46.       Note the relative positions of the radius and ulna, and name the significance of the olecranon (process).


    47.       Identify the number of bones that make up the wrist, palm region of hand, and fingers, and give the scientific name for each.


    48.       Explain how the bones of the pelvis articulate anteriorly and posteriorly.


    49.       Name the tissue that composes the anterior articulation of the coxal bones.


    50.       Distinguish between a male and female pelvis, in terms of differences in the greater (false) pelvis, the pelvic brim (inlet), the pubic arch (angle), the acetabulum.


    51.       Name the longest, strongest, and largest bone in the body.


    52.       Identify the significance of trochanters.


    53.       Explain why the patella is unique.


    54.       Compare and contrast the structure, location and function of the tibia and fibula, and denote the location of the lateral and medial malleolus.


    55.       Identify how many bones compose the ankle, foot and toes, and give the scientific name for each.


    56.       Distinguish between the talus and calcaneus.

    I.          INTRODUCTION


    The organs of the skeletal system include the bones and the structures that connect bones to other structures, including ligaments, tendons, and cartilages.


    II.        BONE STRUCTURE:  See Figure 7.1, page 183.


    Bones are classified according to their shape:


    A.        Long bones consist of a shaft with two ends.


    1.         Examples include:


    a.         thigh bone = femur,

    b.         upper arm bone = humerus.


    B.        Short bones are cube-like.


    1.         Examples include:


    a.         wrist bones = carpals,

    b.         ankle bones = tarsals.


    C.        Flat bones are thin and usually curved.


    1.         Examples include:


    a.         most skull bones,

    b.         breast bone = sternum,

    c.         shoulder blades = scapulae,

    d.         ribs.

    e.         see H below


    D.        Irregular bones are not long, short, or flat.


    1.         Examples include:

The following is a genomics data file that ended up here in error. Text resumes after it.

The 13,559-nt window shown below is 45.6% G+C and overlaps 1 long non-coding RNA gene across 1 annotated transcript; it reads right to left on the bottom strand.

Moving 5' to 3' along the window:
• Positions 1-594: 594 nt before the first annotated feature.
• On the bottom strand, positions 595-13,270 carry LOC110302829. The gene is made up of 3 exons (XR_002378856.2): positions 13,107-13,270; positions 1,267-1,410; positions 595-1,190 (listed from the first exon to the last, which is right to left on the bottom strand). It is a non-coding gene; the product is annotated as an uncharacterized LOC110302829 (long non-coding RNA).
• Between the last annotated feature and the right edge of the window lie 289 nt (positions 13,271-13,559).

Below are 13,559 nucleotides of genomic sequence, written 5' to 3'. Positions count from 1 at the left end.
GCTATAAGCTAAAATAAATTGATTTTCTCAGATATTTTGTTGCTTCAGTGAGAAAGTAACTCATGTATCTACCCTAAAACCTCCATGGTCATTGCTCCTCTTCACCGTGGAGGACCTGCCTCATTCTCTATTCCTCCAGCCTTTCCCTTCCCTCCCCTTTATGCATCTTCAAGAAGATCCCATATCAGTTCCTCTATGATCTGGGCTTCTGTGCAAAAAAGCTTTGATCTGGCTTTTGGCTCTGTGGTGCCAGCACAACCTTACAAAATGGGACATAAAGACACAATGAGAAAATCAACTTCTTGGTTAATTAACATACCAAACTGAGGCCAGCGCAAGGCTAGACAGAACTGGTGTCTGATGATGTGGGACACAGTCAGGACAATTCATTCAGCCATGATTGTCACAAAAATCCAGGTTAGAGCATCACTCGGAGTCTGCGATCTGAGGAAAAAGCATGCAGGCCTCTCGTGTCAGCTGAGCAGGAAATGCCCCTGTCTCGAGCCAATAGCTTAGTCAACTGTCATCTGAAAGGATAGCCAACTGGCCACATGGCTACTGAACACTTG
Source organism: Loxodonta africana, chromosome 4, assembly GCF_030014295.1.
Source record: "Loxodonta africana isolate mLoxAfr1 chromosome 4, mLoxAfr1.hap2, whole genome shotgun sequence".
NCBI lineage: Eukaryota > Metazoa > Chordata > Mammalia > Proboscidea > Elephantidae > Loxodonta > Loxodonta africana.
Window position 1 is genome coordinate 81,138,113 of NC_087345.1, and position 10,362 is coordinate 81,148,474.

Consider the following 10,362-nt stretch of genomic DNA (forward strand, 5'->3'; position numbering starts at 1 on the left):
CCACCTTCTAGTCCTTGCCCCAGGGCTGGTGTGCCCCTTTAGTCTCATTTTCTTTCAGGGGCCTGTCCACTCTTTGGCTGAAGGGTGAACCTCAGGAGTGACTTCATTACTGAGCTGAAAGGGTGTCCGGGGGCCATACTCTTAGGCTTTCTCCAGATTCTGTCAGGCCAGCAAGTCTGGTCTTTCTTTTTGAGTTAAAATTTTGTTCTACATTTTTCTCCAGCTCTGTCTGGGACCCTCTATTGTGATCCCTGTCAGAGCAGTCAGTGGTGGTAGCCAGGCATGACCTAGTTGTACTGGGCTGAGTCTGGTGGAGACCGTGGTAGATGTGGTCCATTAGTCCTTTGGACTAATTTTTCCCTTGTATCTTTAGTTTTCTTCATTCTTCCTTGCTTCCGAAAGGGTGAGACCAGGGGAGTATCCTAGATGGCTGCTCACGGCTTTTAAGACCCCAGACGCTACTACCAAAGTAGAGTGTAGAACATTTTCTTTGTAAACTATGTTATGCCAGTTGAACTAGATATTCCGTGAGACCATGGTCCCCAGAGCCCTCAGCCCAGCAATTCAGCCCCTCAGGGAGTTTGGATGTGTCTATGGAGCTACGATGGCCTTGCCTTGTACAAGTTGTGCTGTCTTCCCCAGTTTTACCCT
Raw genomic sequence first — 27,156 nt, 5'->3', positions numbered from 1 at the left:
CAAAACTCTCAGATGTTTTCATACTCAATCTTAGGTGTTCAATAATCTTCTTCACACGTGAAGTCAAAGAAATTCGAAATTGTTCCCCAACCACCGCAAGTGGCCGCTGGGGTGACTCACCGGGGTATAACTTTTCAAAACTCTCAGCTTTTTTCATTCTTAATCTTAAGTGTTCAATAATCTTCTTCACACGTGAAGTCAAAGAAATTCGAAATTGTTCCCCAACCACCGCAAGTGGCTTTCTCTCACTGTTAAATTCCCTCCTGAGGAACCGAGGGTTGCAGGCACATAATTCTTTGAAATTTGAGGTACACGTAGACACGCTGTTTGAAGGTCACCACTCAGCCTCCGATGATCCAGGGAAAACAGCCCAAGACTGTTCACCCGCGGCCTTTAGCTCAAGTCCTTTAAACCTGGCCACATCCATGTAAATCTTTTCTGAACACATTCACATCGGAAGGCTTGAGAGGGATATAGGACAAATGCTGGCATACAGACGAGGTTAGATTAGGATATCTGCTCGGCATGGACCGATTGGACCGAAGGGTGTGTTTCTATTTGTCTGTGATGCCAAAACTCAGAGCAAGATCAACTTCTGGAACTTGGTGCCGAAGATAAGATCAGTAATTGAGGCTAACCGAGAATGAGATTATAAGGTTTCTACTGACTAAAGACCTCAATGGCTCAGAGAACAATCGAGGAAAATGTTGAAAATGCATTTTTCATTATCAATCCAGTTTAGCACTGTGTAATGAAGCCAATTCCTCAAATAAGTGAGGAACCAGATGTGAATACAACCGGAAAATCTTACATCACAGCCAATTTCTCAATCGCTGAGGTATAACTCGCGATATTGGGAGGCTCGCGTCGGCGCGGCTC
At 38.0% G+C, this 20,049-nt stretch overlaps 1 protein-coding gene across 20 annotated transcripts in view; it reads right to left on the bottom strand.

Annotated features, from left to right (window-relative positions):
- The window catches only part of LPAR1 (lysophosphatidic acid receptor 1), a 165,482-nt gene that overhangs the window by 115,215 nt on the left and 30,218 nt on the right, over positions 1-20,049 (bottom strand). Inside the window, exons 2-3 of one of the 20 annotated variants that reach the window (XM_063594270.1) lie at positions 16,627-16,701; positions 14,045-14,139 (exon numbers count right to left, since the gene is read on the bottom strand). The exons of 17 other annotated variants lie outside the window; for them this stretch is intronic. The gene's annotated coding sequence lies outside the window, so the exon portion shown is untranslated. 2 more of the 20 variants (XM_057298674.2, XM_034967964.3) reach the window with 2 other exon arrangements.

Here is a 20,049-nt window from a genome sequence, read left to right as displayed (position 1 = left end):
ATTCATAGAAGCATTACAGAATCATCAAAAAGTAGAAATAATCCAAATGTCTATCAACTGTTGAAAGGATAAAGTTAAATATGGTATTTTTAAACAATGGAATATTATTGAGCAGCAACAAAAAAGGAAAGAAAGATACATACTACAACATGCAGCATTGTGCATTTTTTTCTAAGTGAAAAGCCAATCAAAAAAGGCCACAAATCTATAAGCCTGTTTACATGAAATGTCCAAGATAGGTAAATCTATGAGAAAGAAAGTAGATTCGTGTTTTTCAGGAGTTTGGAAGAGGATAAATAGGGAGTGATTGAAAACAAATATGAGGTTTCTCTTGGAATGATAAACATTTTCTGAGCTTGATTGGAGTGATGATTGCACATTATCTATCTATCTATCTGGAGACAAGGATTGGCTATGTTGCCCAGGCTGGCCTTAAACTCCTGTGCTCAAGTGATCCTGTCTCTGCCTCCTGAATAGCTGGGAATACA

a.         vertebrae,

    b.         auditory ossicles.


    E.         Sesamoid bones develop within a tendon.

    1.         The patella is a human sesamoid bone.


    F.         Wormian bones (or sutural bones) are tiny bones within the skull that lie between major skull bones.

    See Fig 7.16, page 197.



    G.        Parts of a Long Bone


                                        See Figure 7.2, page 183 and Figure 7.3a and b, page 184.


                                                    1.         Diaphysis = shaft.  


    a.         consists of a central medullary cavity (filled with yellow marrow)

    b.         surrounded by a thick collar of compact bone.


                                                    2.         Epiphyses (pl) = expanded ends.


    a.         consist mainly of spongy bone  

    b.         surrounded by a thin layer of compact bone.


                                                    3.         Epiphyseal line = remnant of epiphyseal disk/plate.


    a.         cartilage at the junction of the diaphysis and epiphyses (growth plate).


    4.         Periosteum = outer, fibrous, protective covering of diaphysis.


    a.         richly supplied with blood & lymph vessels, nerves (nutrition):


    ·          Nutrient Foramen = perforating canal allowing blood vessels to enter and leave bone.


    b.         Osteogenic layer contains osteoblasts (bone-forming cells) and osteoclasts (bone-destroying cells);


    c.         serves as insertion for tendons and ligaments.


                                                    5.         Endosteum = inner lining of medullary cavity.


    a.         contains layer of osteoblasts & osteoclasts.


                                                    6.         Articular cartilage = pad of hyaline cartilage on the epiphyses where long bones articulate or join.


    a.         "shock absorber



    H.        Flat bones       See Fig 7.3c, page 184.


    1.         covered by periosteum-covered compact bone;

    2.         surrounding endosteum-covered spongy bone. 

    3.         In a flat bone, the arrangement looks like a sandwich:

    m  spongy bone (meat), sandwiched between

    m  two layers of compact bone (bread).   

    *          Hematopoietic tissue (red marrow) is located in the spongy bone within the epiphyses of long bones and flat bones.